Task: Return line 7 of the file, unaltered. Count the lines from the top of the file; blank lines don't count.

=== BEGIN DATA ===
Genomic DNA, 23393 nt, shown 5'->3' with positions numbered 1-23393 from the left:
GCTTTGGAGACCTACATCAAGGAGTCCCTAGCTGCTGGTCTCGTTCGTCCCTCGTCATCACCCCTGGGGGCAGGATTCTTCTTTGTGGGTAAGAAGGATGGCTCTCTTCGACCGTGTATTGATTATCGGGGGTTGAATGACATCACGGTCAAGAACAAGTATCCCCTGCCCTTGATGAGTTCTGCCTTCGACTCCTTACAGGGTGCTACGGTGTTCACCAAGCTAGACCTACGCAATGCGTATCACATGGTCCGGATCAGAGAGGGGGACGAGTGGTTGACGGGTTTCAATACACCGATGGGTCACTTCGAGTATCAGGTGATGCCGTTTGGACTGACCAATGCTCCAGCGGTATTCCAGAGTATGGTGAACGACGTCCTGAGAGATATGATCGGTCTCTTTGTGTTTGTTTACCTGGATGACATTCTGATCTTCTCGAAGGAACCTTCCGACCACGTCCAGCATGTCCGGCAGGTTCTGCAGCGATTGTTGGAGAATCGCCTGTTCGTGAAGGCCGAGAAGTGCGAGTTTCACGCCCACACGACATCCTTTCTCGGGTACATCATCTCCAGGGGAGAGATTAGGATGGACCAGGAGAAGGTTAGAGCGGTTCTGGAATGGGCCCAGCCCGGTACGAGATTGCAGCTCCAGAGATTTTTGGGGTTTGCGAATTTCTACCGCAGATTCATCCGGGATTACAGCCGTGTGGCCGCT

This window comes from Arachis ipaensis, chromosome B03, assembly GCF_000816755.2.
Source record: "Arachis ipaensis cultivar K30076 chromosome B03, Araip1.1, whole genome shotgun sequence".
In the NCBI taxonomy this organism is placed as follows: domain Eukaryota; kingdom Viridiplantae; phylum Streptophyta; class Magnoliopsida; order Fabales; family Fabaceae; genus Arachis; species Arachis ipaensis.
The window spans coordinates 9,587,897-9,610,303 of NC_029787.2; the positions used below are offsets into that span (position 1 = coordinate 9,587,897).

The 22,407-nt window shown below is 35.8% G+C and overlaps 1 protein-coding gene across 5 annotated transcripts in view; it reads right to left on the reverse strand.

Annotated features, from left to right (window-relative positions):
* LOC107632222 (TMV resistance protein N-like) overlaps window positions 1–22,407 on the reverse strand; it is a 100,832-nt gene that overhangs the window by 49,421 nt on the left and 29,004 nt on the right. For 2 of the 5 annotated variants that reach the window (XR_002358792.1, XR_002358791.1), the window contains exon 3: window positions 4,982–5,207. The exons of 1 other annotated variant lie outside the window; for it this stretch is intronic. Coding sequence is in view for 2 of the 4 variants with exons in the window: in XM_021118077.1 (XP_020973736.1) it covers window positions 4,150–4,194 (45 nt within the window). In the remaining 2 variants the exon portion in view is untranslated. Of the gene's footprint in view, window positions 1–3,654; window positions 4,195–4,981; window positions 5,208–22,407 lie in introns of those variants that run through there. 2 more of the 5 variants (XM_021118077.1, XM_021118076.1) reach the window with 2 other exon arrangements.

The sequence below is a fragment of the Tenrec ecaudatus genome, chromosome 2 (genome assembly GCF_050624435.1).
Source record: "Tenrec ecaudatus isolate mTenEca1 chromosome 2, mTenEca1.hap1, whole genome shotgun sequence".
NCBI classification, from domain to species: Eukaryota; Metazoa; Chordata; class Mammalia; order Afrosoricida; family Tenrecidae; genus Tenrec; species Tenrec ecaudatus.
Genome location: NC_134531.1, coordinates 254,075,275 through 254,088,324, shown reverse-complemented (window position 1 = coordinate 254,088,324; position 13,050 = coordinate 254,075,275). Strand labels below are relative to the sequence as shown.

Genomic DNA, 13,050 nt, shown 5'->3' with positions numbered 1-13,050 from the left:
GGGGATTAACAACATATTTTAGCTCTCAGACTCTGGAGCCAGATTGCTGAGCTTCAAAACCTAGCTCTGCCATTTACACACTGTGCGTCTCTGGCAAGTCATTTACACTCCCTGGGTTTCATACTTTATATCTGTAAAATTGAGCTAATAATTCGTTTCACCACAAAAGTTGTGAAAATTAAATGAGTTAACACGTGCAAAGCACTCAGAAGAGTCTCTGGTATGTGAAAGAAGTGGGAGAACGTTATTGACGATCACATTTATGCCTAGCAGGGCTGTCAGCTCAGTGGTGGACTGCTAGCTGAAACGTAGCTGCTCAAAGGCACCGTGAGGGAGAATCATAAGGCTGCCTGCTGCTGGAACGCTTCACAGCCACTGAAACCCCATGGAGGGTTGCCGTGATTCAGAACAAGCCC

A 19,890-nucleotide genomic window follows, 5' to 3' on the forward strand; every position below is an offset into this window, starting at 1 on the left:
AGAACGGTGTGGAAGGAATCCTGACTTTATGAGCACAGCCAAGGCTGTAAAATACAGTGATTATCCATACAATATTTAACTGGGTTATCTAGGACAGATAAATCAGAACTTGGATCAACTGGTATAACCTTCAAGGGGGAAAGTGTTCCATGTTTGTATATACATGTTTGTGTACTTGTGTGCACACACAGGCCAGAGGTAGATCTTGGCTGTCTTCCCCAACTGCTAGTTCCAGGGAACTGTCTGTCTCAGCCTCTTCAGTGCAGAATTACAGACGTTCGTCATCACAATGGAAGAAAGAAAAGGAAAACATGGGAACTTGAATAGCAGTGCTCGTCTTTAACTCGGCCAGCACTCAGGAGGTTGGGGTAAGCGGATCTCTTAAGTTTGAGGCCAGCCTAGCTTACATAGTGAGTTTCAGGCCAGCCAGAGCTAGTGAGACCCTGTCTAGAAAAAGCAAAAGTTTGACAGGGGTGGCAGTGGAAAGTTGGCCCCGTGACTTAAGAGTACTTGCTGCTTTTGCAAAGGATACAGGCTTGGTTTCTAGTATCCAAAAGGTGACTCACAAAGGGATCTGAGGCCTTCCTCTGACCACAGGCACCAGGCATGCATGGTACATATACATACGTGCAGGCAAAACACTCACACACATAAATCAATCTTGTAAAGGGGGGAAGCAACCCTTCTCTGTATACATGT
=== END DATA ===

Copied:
The 22,407-nt window shown below is 35.8% G+C and overlaps 1 protein-coding gene across 5 annotated transcripts in view; it reads right to left on the reverse strand.